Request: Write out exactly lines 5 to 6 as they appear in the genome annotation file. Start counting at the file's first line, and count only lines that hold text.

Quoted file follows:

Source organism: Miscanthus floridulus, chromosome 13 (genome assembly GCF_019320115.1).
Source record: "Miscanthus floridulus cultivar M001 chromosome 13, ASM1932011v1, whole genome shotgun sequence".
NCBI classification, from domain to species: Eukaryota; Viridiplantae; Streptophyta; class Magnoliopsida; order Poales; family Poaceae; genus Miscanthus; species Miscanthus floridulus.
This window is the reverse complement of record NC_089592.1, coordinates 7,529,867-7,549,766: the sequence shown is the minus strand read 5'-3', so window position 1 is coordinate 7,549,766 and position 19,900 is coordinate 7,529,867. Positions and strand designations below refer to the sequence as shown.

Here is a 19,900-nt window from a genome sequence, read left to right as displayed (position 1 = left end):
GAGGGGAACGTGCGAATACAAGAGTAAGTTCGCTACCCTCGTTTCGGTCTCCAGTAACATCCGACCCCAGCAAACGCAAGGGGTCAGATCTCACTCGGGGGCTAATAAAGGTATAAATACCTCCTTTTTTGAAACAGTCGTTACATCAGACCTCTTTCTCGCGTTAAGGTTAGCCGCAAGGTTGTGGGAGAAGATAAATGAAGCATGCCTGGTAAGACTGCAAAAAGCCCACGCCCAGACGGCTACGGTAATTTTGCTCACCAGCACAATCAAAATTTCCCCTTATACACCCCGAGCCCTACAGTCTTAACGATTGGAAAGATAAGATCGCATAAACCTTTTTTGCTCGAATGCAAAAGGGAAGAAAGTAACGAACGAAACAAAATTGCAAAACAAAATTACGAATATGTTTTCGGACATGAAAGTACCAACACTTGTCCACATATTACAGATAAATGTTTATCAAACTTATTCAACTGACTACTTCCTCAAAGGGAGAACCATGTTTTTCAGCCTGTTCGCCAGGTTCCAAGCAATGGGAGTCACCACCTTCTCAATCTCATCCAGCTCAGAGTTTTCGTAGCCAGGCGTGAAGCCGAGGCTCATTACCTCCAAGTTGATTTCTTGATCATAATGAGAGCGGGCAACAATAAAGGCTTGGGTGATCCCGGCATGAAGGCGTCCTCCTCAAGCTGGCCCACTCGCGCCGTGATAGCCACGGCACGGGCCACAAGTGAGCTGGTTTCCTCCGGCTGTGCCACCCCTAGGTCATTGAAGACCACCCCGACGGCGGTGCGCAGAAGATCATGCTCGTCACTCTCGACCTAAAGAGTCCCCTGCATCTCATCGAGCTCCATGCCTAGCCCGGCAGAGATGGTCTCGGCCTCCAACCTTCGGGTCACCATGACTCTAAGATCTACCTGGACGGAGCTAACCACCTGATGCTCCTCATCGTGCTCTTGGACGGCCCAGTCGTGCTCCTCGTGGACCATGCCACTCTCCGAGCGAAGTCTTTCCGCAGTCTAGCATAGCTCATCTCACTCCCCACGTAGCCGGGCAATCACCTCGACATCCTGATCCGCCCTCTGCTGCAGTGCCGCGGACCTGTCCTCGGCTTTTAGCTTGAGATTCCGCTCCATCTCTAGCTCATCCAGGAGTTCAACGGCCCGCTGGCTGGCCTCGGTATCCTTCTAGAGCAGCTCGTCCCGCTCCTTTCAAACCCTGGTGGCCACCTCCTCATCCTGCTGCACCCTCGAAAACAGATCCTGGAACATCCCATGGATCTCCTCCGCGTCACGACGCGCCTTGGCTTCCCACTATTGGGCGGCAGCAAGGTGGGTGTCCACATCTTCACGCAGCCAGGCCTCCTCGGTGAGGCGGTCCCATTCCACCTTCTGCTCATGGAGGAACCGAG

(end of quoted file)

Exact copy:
Here is a 19,900-nt window from a genome sequence, read left to right as displayed (position 1 = left end):
GAGGGGAACGTGCGAATACAAGAGTAAGTTCGCTACCCTCGTTTCGGTCTCCAGTAACATCCGACCCCAGCAAACGCAAGGGGTCAGATCTCACTCGGGGGCTAATAAAGGTATAAATACCTCCTTTTTTGAAACAGTCGTTACATCAGACCTCTTTCTCGCGTTAAGGTTAGCCGCAAGGTTGTGGGAGAAGATAAATGAAGCATGCCTGGTAAGACTGCAAAAAGCCCACGCCCAGACGGCTACGGTAATTTTGCTCACCAGCACAATCAAAATTTCCCCTTATACACCCCGAGCCCTACAGTCTTAACGATTGGAAAGATAAGATCGCATAAACCTTTTTTGCTCGAATGCAAAAGGGAAGAAAGTAACGAACGAAACAAAATTGCAAAACAAAATTACGAATATGTTTTCGGACATGAAAGTACCAACACTTGTCCACATATTACAGATAAATGTTTATCAAACTTATTCAACTGACTACTTCCTCAAAGGGAGAACCATGTTTTTCAGCCTGTTCGCCAGGTTCCAAGCAATGGGAGTCACCACCTTCTCAATCTCATCCAGCTCAGAGTTTTCGTAGCCAGGCGTGAAGCCGAGGCTCATTACCTCCAAGTTGATTTCTTGATCATAATGAGAGCGGGCAACAATAAAGGCTTGGGTGATCCCGGCATGAAGGCGTCCTCCTCAAGCTGGCCCACTCGCGCCGTGATAGCCACGGCACGGGCCACAAGTGAGCTGGTTTCCTCCGGCTGTGCCACCCCTAGGTCATTGAAGACCACCCCGACGGCGGTGCGCAGAAGATCATGCTCGTCACTCTCGACCTAAAGAGTCCCCTGCATCTCATCGAGCTCCATGCCTAGCCCGGCAGAGATGGTCTCGGCCTCCAACCTTCGGGTCACCATGACTCTAAGATCTACCTGGACGGAGCTAACCACCTGATGCTCCTCATCGTGCTCTTGGACGGCCCAGTCGTGCTCCTCGTGGACCATGCCACTCTCCGAGCGAAGTCTTTCCGCAGTCTAGCATAGCTCATCTCACTCCCCACGTAGCCGGGCAATCACCTCGACATCCTGATCCGCCCTCTGCTGCAGTGCCGCGGACCTGTCCTCGGCTTTTAGCTTGAGATTCCGCTCCATCTCTAGCTCATCCAGGAGTTCAACGGCCCGCTGGCTGGCCTCGGTATCCTTCTAGAGCAGCTCGTCCCGCTCCTTTCAAACCCTGGTGGCCACCTCCTCATCCTGCTGCACCCTCGAAAACAGATCCTGGAACATCCCATGGATCTCCTCCGCGTCACGACGCGCCTTGGCTTCCCACTATTGGGCGGCAGCAAGGTGGGTGTCCACATCTTCACGCAGCCAGGCCTCCTCGGTGAGGCGGTCCCATTCCACCTTCTGCTCATGGAGGAACCGAG